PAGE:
My avatar photo is Lake Tekapo in New Zealand's South Island. Taken by me in 2004 on a Red Carpet Tours LOTR Movie Location Tour. 'Twas the Vacation of a Lifetime!

pictures taken while on the tour are here:
https://picasaweb.google.com/Kirly7/LOTRNewZealandTour#

(This post was edited by Kirly on Feb 3 2013, 3:24am)


mefansmum
Rivendell

Feb 3 2013, 3:41am

Post #13 of 24 (744 views)
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gimlii fitted in TH [In reply to] Can't Post

Kili, Fili and perhaps Thorin were more 'human' than the others but if Gimli was dwarf 14 in the group, I think his look would have fitted in fine as just another dwarf look.


Old Toby
Gondor


Feb 3 2013, 6:04am

Post #14 of 24 (827 views)
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In Brian Sibley's book, the Official Movie Guide, he talks about the size [In reply to] Can't Post


In Reply To
I thought i read or heard in an interview, or one of the books, or some such that Peter Jackson wanted the height differences to be natural - as in, if Martin Freeman is 5'8" (i don't remember if that is right) and the Dwarves were supposed to be up to about 6" taller, then the actors playing the Dwarves would be about 5'8" up to about 6'2" or thereabouts which is approximately what we have.



differences. Not all of the dwarves are mentioned, but Thorin is supposed to be 5', Bilbo 4' 11.5", Gandalf 5' 11", the Goblin King 10'. They had to show the differences in height completely differently in this movie because of the HFR. They couldn't use the forced perspective like they did in LOTR films. They did a lot of larger & smaller scale doubles and differently scaled sets in scenes that included the shorter folk and the taller ones like Gandalf and Elrond. BTW it's a fascinating book. Much better than the Movie Companion IMO, because it goes into so much more depth and detail about everything.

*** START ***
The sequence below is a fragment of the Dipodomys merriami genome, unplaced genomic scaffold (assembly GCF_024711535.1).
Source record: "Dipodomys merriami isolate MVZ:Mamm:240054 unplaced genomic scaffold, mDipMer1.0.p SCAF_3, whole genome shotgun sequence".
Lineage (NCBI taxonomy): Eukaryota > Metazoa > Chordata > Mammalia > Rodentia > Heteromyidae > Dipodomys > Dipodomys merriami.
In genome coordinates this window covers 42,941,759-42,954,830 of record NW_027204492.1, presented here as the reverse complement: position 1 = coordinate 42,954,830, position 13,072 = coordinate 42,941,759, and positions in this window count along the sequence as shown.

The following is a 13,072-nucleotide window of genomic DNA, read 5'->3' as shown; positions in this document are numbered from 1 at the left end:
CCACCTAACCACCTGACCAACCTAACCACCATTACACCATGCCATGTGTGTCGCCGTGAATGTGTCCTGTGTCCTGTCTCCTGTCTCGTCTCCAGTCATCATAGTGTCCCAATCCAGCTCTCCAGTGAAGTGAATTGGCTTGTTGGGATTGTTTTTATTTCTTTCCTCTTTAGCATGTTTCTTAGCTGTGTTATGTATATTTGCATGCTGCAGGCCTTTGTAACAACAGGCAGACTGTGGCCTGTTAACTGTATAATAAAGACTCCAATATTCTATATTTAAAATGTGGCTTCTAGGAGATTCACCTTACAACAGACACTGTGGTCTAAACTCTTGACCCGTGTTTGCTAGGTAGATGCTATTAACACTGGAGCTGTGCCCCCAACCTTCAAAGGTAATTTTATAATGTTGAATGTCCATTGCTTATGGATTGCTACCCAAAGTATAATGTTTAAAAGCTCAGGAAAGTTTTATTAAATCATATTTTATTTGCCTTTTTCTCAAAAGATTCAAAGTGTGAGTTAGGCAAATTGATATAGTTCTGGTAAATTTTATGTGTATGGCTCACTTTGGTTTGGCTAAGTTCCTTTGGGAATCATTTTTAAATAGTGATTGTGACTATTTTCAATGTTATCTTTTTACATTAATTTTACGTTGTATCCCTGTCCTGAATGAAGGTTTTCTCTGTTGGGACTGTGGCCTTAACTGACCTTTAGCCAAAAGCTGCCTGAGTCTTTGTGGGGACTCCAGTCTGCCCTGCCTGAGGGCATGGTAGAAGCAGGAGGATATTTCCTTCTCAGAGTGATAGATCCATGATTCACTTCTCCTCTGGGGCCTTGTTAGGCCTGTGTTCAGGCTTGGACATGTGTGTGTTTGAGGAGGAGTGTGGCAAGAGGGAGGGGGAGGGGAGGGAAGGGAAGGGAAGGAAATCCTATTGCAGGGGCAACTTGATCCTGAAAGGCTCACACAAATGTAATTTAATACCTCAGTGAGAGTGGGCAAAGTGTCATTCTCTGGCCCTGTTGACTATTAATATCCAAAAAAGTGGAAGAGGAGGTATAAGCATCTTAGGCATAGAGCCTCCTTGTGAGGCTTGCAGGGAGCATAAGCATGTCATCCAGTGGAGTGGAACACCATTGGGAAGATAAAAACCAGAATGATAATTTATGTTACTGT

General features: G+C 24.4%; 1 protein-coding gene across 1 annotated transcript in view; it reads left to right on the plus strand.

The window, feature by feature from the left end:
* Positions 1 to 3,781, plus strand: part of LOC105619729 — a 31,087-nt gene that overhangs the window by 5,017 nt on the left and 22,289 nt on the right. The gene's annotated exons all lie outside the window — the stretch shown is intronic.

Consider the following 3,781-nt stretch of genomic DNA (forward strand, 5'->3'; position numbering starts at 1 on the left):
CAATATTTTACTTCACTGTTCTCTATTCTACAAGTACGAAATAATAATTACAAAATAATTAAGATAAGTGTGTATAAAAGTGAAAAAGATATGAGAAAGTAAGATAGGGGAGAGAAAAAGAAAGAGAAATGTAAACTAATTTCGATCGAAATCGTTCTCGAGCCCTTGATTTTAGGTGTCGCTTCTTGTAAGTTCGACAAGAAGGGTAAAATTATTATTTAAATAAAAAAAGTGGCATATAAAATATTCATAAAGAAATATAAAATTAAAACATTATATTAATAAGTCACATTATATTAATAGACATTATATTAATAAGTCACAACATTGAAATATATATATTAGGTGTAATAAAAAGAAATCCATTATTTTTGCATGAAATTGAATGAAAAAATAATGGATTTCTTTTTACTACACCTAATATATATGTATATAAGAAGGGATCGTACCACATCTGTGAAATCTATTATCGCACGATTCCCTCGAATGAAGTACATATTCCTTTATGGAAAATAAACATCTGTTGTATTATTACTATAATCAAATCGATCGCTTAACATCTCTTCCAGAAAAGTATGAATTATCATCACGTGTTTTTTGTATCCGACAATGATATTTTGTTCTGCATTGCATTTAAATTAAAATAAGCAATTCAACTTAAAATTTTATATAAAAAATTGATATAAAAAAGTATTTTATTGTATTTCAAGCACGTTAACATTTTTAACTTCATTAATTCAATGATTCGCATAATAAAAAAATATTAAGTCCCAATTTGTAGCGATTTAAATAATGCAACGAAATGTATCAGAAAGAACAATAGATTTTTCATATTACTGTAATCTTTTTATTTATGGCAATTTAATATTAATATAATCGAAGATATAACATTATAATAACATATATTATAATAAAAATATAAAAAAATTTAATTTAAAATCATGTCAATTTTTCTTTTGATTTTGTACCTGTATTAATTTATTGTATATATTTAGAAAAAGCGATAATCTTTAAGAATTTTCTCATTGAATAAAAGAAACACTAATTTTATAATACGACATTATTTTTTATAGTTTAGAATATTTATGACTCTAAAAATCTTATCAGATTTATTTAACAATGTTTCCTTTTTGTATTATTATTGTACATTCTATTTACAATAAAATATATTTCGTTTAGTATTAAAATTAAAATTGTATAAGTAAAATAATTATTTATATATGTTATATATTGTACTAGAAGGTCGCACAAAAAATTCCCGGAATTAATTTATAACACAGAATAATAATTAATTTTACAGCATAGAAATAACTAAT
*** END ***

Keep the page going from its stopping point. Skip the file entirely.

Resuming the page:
"Age is always advancing and I'm fairly sure it's up to no good." Harry Dresden (Jim Butcher)


Tintallë
Gondor


Feb 3 2013, 5:30pm

Post #15 of 24 (627 views)
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I love that video you linked to in another thread [In reply to] Can't Post

that shows Thorin at Bilbo's table - Thorin, not Armitage - as Jackson and Sir Ian discuss the staging of the upcoming scene. You're right - he remained Thorin throughout.

I've been a Richard Armitage fan (although not a member of the Armitage Army) since North and South, so this is just one more reason to love him.


grammaboodawg
Immortal


Feb 3 2013, 8:35pm

Post #16 of 24 (615 views)
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Oh cripes... they're awesome! [In reply to] Can't Post

I think the decision to move them into the imagery they have was such a great call! Other than Nori's hair, I'm completely in love twith these characters... personality, look, and participation. Fabulous!



First draft of TH:AUJ Geeky Observation List - updated list coming soon



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I'm SO HAPPY these new films take me back to that magical world!!



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swordwhale
Tol Eressea


Feb 3 2013, 8:40pm

Post #17 of 24 (606 views)
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Dwarves... why did it have to be Dwarves... [In reply to] Can't Post


In Reply To
Regal, determined, handsome. but definitely a Dwarf. I was thinking that folks have a hard time seeing these thirteen men as Dwarves because there is very little to reference them against. Only one hobbit and a Wizard in human form, a few elves, and a mess of goblins of varying sizes. I think when we get to DoS and TaBA, we will see them on screen simultaneously with more and different creatures and their size and proportions might be more dwarf-like in some peoples mind.


Well said. I kept having scale issues watching the film... I'd forget that they were short. But then the concept is that they aren't really short (from the Dwarvish point of view) it's just that everyone else is too tall. A lot of the eye (camera) level is their eye level or lower, so we are often looking up at them. I thinnk it was necessary to put the audience in the Hobbit/Dwarf viewpoint at the beginning... later we will, like the characters, encounter a larger world in which they may seem smaller and more vulnerable.